• Record comeback gives Lawrie title

  • Sunday, Jul. 18
    Frozen moment: Van de Velde throws it away

    By Bob Harig
    Special to

    CARNOUSTIE, Scotland -- With his name all but engraved on the Claret Jug, Jean Van de Velde made a decision that will be debated for as long as the Scottish days are long.

     Jean Van De Velde
    Jean Van de Velde thought about hitting out of Barry Burn.

    Needing to make only a 6 on the par-4 18th hole at Carnoustie Golf Links to secure the British Open on Sunday, Van de Velde squandered the championship in excruciating fashion, clanging one shot off the bleachers, dumping another into the water, chunking yet one more into a bunker before finally making a triple-bogey 7.

    That put him in a three-man playoff with Justin Leonard and Paul Lawrie, who won the championship by three shots in the four-hole format.

    And it left Van del Velde wondering about the 18th.

    "Even being three ahead, what do you do?" Van del Velde said afterward.

    For most of the past three days, Van de Velde played flawlessly. Bidding to become the first Frenchman to win the tournament since 1907, he had made just a single double-bogey during the tournament and had birdied the 18th in each of the past two rounds.

    But after a so-so drive, the smart play, most agreed, was to lay up in front of the Barry Burn. From there, Van de Velde could have hit a short iron onto the green and even three-putted for the victory.

    But when he got to his ball, he found he had a good lie in the rough. He wanted to go for the green, and tried to do so with a 2-iron.

    "I only had 185 (yards) to carry the water, which wasn't very demanding," he said. "The only thing you didn't have to do was hit it left. So do you hit a wedge down the left side and then pitch on the green, or do you hit a shot over there and try to move forward with it?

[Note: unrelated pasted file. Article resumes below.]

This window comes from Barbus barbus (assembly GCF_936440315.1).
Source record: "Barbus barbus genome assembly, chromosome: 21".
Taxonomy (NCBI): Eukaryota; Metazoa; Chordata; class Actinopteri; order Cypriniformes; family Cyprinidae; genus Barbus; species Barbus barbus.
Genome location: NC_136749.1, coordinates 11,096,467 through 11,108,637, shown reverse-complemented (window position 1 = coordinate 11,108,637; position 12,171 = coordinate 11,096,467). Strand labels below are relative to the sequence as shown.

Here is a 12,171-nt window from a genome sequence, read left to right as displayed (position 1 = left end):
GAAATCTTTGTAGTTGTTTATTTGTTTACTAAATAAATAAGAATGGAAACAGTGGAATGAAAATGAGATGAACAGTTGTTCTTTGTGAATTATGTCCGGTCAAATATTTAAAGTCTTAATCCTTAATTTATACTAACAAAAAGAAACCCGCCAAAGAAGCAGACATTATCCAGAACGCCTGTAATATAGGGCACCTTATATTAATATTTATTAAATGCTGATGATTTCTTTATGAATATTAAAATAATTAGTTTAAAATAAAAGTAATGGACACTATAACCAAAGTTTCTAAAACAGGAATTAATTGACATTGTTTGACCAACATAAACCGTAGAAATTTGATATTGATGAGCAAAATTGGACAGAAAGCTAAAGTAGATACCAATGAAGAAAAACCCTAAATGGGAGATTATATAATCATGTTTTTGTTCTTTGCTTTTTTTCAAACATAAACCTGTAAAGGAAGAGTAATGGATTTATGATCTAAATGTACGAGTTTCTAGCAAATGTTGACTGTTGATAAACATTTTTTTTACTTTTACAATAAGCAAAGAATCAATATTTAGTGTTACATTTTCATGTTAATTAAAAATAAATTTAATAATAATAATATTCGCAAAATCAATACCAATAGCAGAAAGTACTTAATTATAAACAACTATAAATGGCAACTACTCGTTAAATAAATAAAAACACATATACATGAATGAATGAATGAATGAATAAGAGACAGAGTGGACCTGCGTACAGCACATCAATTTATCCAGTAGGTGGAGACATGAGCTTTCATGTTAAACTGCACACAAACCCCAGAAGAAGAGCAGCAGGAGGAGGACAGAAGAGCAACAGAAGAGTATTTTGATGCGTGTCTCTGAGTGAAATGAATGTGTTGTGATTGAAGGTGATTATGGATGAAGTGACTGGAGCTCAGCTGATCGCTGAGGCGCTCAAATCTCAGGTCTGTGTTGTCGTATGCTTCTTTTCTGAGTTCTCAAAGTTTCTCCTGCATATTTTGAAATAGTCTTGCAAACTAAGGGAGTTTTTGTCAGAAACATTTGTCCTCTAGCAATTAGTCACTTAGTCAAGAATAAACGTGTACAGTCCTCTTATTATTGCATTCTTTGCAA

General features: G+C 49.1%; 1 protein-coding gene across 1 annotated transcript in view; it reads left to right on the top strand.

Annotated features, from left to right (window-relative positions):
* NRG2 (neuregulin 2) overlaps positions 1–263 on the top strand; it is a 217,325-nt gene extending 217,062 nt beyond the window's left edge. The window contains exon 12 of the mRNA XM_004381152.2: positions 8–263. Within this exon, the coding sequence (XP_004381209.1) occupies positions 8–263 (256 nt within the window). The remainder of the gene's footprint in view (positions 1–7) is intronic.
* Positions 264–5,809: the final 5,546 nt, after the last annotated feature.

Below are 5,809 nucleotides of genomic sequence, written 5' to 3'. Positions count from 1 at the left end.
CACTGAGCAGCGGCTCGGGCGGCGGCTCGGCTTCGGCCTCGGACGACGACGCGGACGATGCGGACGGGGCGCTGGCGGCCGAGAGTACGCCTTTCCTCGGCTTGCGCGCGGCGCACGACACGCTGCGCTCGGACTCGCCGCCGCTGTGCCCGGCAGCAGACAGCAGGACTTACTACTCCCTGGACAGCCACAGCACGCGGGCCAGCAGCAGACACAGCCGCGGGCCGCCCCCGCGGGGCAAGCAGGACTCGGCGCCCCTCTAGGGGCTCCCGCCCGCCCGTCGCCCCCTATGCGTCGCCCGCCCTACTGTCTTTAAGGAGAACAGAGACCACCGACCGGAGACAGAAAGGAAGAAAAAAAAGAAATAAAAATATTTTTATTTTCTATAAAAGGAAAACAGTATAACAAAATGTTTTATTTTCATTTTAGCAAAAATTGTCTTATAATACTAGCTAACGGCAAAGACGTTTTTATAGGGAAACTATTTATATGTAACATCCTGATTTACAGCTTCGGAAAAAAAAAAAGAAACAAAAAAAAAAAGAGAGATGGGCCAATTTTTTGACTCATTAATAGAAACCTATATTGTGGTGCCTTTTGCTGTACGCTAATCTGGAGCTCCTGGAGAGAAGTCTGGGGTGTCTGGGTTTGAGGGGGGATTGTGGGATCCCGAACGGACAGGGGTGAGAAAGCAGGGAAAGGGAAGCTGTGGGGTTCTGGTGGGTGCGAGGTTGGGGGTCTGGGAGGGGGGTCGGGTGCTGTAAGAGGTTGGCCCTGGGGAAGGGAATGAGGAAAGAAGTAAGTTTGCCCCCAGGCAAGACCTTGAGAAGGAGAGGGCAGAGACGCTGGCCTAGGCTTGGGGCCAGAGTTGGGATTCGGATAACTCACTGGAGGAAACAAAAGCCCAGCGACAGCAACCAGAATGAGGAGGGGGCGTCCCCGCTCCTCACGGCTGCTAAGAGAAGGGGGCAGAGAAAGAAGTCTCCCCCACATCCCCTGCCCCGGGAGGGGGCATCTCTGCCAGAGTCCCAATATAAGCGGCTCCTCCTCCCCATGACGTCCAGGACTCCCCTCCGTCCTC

"The ball was lying so good, I took my 2-iron. ... I pushed it a little. I didn't hit a very good shot."

    Not even close.

    Van de Velde's shot hit the grandstand that runs along the right side of the green, came back, bounced off the top of the rocks on Barry Burn and landed in the tall grass short of the burn.

    "I couldn't go backwards, I don't think I could have done anything," he said. "The only thing I could do was try to hit it hard. Obviously I didn't hit it hard enough or get it out as I wanted."

    The ball ended up in the creek, and for a moment, Van de Velde had his shoes off, ready to try and play his ball from the water. But he noticed it wasn't sitting up as well as he thought, so he reconsidered and took a drop.

    Now laying four, he still could get a shot on the green and one-putt for the victory. "I went underneath the ball and finished in the trap," he said.

    All the while, the fans in the stands were in a rage. Lawrie, a Scotsman, stood to gain from this collapse. He practiced on the putting green. Leonard, despondent about his poor finish, suddenly had new life.

    And Craig Parry, who had his own misfortune during the final round, stood by in disbelief, his second shot in the bunker, waiting to finish.

    "I was really feeling for Jean on 18," said Parry, who holed his bunker shot for a birdie. "I could see him throwing the tournament away. He played great for 71 holes. I feel sorry for him."

    Van de Velde managed to get the bunker shot on the green, about 6 feet away. Now with only the rain making noise, Van de Velde calmly made his triple-bogey putt to get a spot in the playoff.

    By then, the damage was done.

    "Maybe it was asking too much for me," Van de Velde said. ""Maybe I should have laid up. The ball was laying so well. ... Next time, I hit a wedge, and you all forgive me?"

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